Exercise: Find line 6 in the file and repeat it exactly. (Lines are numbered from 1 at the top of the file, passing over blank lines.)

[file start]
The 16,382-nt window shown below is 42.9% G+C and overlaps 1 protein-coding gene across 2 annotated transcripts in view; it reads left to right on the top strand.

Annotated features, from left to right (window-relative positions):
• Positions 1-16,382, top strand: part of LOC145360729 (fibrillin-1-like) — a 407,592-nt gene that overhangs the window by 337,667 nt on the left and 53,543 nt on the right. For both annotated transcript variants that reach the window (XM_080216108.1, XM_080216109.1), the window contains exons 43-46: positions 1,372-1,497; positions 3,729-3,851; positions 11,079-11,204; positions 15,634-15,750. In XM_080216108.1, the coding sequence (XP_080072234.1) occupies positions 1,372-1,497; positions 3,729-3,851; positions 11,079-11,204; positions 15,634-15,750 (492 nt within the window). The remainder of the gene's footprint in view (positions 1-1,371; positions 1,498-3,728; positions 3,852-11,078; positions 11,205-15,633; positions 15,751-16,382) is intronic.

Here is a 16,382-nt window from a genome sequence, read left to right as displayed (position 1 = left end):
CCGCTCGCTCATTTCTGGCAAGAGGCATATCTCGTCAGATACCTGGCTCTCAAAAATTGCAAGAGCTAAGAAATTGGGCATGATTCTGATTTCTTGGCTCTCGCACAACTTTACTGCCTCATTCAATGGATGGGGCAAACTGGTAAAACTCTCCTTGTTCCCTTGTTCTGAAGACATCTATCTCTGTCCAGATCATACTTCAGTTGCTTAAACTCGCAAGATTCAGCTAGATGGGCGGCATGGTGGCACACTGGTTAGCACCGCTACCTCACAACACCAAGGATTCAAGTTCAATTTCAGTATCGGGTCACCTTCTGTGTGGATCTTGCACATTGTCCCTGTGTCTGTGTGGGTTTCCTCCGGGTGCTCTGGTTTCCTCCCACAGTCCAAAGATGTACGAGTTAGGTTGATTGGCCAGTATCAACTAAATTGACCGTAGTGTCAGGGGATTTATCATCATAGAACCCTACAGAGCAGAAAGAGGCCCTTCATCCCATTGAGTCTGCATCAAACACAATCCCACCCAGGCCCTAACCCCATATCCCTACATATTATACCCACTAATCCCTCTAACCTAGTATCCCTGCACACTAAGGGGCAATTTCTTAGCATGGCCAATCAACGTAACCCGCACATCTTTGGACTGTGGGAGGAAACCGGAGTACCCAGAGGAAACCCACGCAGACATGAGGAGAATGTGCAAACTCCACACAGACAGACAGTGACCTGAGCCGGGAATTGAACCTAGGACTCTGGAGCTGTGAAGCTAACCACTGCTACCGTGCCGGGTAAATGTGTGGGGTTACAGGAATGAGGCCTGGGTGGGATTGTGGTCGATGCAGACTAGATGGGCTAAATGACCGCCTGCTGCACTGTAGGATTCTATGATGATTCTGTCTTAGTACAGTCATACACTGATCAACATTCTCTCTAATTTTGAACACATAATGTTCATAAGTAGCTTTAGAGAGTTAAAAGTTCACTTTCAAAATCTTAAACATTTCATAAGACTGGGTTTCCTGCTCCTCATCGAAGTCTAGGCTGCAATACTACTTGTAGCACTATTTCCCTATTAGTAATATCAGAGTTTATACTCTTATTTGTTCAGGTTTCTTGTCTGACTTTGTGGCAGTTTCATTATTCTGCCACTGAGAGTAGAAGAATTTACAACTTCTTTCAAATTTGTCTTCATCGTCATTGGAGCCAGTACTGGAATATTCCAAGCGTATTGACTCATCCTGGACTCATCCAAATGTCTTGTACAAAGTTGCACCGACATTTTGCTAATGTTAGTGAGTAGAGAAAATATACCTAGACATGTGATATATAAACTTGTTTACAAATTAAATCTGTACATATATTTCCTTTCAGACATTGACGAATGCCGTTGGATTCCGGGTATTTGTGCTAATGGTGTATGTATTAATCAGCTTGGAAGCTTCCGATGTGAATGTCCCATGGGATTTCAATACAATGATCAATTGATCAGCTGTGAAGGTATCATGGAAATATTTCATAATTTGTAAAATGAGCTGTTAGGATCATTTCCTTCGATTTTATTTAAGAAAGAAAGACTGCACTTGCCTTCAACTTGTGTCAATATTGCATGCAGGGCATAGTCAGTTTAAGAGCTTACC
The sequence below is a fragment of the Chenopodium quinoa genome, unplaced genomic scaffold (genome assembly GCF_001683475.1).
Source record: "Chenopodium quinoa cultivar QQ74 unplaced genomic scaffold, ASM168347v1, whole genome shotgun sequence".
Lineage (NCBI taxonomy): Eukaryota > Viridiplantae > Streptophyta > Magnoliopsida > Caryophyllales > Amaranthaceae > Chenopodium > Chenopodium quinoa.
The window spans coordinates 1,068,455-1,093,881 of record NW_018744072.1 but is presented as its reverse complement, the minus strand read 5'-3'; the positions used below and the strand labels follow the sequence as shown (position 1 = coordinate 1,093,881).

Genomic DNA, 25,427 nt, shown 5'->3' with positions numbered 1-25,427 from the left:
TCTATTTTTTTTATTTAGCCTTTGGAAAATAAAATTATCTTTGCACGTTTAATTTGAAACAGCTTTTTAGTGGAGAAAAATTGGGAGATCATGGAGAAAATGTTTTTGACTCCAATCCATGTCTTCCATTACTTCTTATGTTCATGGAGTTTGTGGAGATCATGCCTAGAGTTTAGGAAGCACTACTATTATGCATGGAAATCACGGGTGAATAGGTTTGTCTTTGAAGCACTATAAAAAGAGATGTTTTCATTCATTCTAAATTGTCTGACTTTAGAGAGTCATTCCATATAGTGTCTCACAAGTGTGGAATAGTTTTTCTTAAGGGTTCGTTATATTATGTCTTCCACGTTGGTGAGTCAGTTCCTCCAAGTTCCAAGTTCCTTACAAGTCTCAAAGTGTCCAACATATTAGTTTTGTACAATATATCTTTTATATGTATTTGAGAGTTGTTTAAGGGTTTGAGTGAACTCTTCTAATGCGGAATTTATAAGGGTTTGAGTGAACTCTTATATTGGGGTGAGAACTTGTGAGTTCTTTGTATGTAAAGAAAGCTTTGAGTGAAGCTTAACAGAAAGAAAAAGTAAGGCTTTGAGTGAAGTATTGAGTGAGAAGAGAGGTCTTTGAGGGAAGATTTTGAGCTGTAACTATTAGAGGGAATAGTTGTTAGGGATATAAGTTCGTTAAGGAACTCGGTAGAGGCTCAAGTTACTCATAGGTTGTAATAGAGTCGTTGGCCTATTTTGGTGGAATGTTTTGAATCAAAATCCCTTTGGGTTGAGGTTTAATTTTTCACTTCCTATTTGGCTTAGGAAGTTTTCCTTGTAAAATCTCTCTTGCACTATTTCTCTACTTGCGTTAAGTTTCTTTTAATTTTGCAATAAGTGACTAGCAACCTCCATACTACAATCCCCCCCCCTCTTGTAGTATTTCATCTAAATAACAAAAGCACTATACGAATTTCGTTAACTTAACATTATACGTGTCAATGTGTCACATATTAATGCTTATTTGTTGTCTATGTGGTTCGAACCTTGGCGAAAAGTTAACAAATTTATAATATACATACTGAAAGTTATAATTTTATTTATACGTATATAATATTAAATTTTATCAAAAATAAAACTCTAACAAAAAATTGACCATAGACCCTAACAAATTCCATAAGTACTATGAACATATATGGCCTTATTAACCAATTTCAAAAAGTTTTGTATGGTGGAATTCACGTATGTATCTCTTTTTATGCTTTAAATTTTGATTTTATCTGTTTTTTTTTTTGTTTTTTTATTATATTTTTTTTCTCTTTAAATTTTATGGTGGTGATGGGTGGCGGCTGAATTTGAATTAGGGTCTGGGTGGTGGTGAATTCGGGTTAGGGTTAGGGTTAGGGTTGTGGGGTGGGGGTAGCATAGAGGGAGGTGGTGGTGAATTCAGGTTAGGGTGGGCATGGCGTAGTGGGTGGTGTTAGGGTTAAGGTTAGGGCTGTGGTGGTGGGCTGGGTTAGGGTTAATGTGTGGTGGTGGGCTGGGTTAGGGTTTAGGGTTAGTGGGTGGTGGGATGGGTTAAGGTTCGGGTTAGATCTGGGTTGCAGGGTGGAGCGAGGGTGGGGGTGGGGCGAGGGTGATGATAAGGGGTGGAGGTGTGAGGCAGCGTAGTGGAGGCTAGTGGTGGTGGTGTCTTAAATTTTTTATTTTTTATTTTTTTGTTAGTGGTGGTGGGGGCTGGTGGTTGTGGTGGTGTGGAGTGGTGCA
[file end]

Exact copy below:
The sequence below is a fragment of the Chenopodium quinoa genome, unplaced genomic scaffold (genome assembly GCF_001683475.1).